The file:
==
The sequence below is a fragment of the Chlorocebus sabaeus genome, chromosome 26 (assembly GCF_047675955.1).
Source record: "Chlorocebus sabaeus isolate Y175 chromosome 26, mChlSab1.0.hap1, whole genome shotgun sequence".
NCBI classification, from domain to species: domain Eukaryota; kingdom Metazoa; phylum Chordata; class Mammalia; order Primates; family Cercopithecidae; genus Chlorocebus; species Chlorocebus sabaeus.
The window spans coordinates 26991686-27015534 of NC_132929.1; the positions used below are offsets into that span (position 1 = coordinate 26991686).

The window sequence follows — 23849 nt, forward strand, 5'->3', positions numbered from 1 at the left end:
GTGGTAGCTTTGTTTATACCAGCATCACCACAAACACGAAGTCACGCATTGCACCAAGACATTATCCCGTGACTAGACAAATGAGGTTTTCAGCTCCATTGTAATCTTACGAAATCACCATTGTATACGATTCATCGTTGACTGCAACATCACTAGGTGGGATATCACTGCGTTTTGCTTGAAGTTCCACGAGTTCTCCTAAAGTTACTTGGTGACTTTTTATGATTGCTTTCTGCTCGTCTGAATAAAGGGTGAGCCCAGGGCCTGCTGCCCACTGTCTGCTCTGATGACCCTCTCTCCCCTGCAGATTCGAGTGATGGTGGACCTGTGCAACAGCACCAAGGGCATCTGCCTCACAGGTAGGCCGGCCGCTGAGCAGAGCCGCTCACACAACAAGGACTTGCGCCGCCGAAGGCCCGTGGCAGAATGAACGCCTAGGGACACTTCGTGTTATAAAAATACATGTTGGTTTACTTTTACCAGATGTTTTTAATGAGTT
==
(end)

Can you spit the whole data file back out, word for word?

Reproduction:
The sequence below is a fragment of the Chlorocebus sabaeus genome, chromosome 26 (assembly GCF_047675955.1).
Source record: "Chlorocebus sabaeus isolate Y175 chromosome 26, mChlSab1.0.hap1, whole genome shotgun sequence".
NCBI classification, from domain to species: domain Eukaryota; kingdom Metazoa; phylum Chordata; class Mammalia; order Primates; family Cercopithecidae; genus Chlorocebus; species Chlorocebus sabaeus.
The window spans coordinates 26991686-27015534 of NC_132929.1; the positions used below are offsets into that span (position 1 = coordinate 26991686).

The window sequence follows — 23849 nt, forward strand, 5'->3', positions numbered from 1 at the left end:
GTGGTAGCTTTGTTTATACCAGCATCACCACAAACACGAAGTCACGCATTGCACCAAGACATTATCCCGTGACTAGACAAATGAGGTTTTCAGCTCCATTGTAATCTTACGAAATCACCATTGTATACGATTCATCGTTGACTGCAACATCACTAGGTGGGATATCACTGCGTTTTGCTTGAAGTTCCACGAGTTCTCCTAAAGTTACTTGGTGACTTTTTATGATTGCTTTCTGCTCGTCTGAATAAAGGGTGAGCCCAGGGCCTGCTGCCCACTGTCTGCTCTGATGACCCTCTCTCCCCTGCAGATTCGAGTGATGGTGGACCTGTGCAACAGCACCAAGGGCATCTGCCTCACAGGTAGGCCGGCCGCTGAGCAGAGCCGCTCACACAACAAGGACTTGCGCCGCCGAAGGCCCGTGGCAGAATGAACGCCTAGGGACACTTCGTGTTATAAAAATACATGTTGGTTTACTTTTACCAGATGTTTTTAATGAGTT